HT allows a boost of approximately 10-30% for mostly cpu-bound tasks that use the extra virtual cores. Although these tasks may seem CPU-bound, unless they are custom made assembly, they will usually suffer from IO waits between RAM and local cache. This allows one thread running on a physical HT-enabled core to work while the other thread is waiting for IO. This does come with a disadvantage though, as two threads share the same cache/bus, which will result in less resources each which may cause both threads to pause while waiting for IO.
In the last case, running a single thread will decrease the maximum simultaneous theoretical processing power(by 10-30%) in favor of running a single thread without the slowdown of cache thrashing which may be very significant in some applications.
Choosing which cores to use is just as important as choosing how many threads to run. If each thread is CPU-bound for roughly the same duration it is best to set the affinity such that threads using mostly different resources find themselves on different physical cores and threads using common resources be grouped to the same physical cores(different virtual core) so that common resources can be used from the same cache without extra IO wait.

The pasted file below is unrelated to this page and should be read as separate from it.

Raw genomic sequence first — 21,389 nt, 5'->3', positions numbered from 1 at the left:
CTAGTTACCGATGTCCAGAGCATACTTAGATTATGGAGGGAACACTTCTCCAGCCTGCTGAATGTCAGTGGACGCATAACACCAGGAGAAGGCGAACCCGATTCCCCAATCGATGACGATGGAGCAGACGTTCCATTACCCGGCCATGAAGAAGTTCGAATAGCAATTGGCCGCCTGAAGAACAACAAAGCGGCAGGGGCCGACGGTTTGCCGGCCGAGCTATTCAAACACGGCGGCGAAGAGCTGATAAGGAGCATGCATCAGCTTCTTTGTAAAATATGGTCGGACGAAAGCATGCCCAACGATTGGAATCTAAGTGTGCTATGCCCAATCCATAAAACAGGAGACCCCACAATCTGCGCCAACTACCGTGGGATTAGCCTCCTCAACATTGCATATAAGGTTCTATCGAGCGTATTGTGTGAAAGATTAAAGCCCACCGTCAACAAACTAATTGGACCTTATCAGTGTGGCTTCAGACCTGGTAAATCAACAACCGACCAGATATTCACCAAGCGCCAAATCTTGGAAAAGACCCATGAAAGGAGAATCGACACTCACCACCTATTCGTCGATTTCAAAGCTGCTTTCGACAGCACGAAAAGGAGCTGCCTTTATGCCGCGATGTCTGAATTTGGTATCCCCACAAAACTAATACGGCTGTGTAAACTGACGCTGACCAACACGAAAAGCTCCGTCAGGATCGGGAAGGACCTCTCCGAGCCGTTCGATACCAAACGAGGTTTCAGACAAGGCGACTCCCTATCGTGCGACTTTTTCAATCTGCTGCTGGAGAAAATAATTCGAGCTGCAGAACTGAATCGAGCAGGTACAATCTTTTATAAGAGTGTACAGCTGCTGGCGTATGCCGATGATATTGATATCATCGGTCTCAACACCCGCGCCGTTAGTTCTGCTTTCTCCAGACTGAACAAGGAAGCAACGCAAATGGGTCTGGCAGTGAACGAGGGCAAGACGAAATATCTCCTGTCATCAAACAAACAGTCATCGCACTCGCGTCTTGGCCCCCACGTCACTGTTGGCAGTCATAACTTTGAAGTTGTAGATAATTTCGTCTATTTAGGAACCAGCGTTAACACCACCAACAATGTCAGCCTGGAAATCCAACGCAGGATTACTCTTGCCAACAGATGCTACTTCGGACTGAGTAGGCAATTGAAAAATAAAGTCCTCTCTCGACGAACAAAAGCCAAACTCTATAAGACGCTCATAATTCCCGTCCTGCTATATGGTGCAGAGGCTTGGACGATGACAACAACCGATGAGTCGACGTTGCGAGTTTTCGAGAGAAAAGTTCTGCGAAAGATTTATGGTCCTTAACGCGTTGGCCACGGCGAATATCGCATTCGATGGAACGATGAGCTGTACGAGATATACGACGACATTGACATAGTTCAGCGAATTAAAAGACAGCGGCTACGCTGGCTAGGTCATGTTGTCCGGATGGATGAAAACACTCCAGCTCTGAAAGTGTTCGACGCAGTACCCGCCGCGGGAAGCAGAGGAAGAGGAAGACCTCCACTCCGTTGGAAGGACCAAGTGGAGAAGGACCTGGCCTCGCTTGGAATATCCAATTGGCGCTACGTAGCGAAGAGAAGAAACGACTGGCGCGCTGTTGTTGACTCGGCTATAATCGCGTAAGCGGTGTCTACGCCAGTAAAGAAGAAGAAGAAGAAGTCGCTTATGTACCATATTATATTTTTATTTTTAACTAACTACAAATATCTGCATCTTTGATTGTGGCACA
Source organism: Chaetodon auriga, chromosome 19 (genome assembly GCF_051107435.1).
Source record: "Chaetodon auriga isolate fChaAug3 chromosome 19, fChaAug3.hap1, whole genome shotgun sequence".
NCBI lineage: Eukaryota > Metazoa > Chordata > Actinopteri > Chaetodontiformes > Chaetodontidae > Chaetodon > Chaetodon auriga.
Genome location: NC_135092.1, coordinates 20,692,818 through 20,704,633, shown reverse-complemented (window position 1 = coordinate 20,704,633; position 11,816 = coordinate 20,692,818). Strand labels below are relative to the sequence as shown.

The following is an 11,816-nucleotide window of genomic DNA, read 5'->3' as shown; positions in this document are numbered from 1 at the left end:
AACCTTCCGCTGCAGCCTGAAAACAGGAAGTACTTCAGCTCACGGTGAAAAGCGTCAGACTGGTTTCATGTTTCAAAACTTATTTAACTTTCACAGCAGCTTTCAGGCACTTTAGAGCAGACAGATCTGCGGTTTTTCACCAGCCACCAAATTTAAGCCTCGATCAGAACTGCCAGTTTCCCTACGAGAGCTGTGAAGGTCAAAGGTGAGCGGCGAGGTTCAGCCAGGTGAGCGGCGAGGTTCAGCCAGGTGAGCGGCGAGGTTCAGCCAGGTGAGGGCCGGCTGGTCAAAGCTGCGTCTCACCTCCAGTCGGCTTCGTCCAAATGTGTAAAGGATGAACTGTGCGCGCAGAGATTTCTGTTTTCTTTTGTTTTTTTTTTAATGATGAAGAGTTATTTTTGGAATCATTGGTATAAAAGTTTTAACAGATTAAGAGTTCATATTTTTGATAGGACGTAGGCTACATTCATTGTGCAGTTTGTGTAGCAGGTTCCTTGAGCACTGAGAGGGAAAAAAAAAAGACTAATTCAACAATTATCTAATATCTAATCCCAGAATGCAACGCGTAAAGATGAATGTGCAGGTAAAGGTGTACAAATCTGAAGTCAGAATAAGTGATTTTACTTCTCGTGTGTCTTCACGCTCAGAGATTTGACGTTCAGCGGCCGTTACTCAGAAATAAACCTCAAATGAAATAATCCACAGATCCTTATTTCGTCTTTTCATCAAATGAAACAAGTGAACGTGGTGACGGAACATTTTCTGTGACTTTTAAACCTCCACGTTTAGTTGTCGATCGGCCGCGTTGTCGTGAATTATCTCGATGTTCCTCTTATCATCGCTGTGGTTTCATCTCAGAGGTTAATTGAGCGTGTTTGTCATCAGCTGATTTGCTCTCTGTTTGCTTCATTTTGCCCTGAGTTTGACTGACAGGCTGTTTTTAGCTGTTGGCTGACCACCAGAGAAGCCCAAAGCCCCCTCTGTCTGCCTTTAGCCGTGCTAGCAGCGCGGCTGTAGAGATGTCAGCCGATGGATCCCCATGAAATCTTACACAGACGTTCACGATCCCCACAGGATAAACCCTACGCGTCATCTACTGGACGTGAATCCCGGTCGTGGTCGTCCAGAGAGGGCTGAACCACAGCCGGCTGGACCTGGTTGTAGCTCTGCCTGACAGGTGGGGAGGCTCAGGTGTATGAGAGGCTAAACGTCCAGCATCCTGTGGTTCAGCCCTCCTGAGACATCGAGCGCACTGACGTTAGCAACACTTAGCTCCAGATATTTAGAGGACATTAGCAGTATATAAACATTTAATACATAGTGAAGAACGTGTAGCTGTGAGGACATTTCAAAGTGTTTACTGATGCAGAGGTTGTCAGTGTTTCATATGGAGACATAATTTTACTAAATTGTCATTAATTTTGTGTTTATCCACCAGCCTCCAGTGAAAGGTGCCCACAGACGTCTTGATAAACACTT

Since each program has different CPU-usage characteristics and cache thrashing may or may not be a major slowdown(it usually is) it is impossible to determine what the ideal number of threads should be without profiling first. One last thing to note is that the OS/Kernel will also require some CPU and cache space. It is usually ideal to keep a single (physical)core set aside for the OS if real-time latency is required on CPU-bound threads so as to avoid sharing cache/cpu resources. If threads are often waiting for IO and cache thrashing is not an issue, or if running a real-time OS specifically designed for the application, you can skip this last step.